Politics

Ministry of Justice attempts to distract from ministerial faux-pas

Rachel Victoria Lewis reports on the speeches made this week by David Cameron and Theresa May on crime and justice, and asks: “why now?”

Last week was not a good news week for the coalition. There was confusion over the Government’s energy policies and new accusations of senior ministers being out of touch with the public, Friday afternoon must’ve seemed like a good day to bury bad news. Andrew Mitchell quietly announced his resignation in the hope that weekend news coverage of the scandal would be minimal. By Sunday, political communications were looking to move on, so journalists were offered a story in the form of David Cameron’s  speech on crime and justice. With sound-bites ready before the speech had even been released, most articles published Monday morning included the same quotes: ‘hug a hoodie’, ‘tough but intelligent’ and ‘black or white’. The speech to the Centre for Social Justice had been long anticipated, and was clearly a contrived attempt to reset the news agenda for the week. Running alongside the crime and justice message, Home Secretary Theresa May delivered another statement about a new firearms offence of ‘possession with intent to traffic weapons’, even though its effectiveness had been previously questioned this year.

Shadow Justice Secretary Sadiq Khan did not acknowledge the speech as a ‘serious announcement’, highlighting that the government has created no new policies for crime and punishment in the last 29 months, and David Cameron has not explained how these new policies are going to be paid for. In reality, there have been cuts to police numbers and budgets, and judges have been circumscribed. The Ministry of Justice underwent a shift to the right in the reshuffle last month as Chris Grayling replaced Ken Clarke. One of Grayling’s first policy announcements was a call for more legal protection for householders who react with force when confronted with burglars.

The real story is not about the crime and justice speech, devoid of any substance, but the fact that this message is to divert the focus from the Governmental faux-pas of last week. Cameron and May’s statements offered no new policy commitments; instead they covered initiatives already in action and policies which had previously been ignored. Cameron framed the speech as revelatory and powerful when he talked about the coalition taking ‘bold, unprecedented action’ to crime but it was all hot air. He made generalisations about society, crime and young people but nothing more profound that Steve at the pub would tell you if asked for his opinion. Many ideas (not policies) felt amateurish, and not based on genuine research. One seemed to take inspiration from ‘The Sweeney’, suggesting a return to ‘good old tough, no nonsense crime fight instead of that pesky bureaucracy’. Another idea felt a little dystopian, recommending that offenders are GPS tagged and tracked, and prisoners are made useful by carrying out compulsory work.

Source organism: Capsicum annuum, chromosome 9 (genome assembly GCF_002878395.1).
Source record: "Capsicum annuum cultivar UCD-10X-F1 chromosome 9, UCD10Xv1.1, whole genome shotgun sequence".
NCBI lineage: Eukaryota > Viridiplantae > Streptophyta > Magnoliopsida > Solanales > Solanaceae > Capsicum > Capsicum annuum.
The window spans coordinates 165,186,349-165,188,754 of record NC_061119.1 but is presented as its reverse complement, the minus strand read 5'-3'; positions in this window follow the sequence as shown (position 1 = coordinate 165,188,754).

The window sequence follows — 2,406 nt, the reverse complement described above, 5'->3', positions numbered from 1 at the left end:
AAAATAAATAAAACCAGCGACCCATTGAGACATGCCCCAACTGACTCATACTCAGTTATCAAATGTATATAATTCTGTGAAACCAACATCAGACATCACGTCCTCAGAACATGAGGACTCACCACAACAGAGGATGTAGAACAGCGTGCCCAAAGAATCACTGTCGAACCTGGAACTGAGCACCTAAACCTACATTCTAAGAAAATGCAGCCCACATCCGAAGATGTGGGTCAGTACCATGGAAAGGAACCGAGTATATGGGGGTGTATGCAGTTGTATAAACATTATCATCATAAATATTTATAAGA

The suggestion which Sadiq Khan seems to be questioning is how the ‘payment-by-results scheme’ is going to be funded. In a bid to privatise yet more public services, Cameron’s key idea is payments to independent bodies in exchange for rehabilitation services in prisons. However this raises questions of regulation and potential bias, Rhodri Davies, policy manager of the Charities Aid Foundation emphasised “ministers need to improve the way these contracts are designed so charities are not simply squeezed out in favour of large private sector providers”.

Home Secretary Theresa May highlighted gun trafficking as a real issue that needs to be addressed in the UK, she told BBC Sunday Politics “those people supplying firearms are as guilty as the people using them”. This was a bizarre statement to make as the Home Office had already consulted on the issue and found that only around 20 offenders could be implicated each year by the new offence. The evidence on whether it would reduce firearms offences was ‘mixed’; any reduction in gun offences was likely to be temporary, with the gap in the market ‘likely to be filled by other individuals’. The Firearms Act is already successful in arresting offenders, with sentences from 10 years to life imprisonment.

There were some useful initiatives highlighted which will allow more public involvement in the crime and justice process, although these are already in action. A victims’ commissioner is going to be appointed to represent the voice of crime victims, and the Police and Crime Commissioner elections will be held on November 15th. The voting turnout may not be very high but the principle is very positive: more accountability for those in charge of policing. We will have the opportunity vote-in a representative for law and order, who will then set budgets and priorities, as well as hiring and firing. Cameron also explained that crime doesn’t keep normal working hours and the justice system shouldn’t either; so courts will be open earlier, in the evenings and weekends, an idea that is already   beginning to be implemented.

Overall these speeches on crime and justice message felt a little vacant, no doubt designed to distract the media away from other fiascos at the heart of Government, but in that sense they appear to have been successful. David Cameron and his team can produce as many buzz-word laden speeches as they like, but if they fail to produce any sort of policy success, they can kiss goodbye to any hope of re-election in 2015.

Rachel Victoria Lewis

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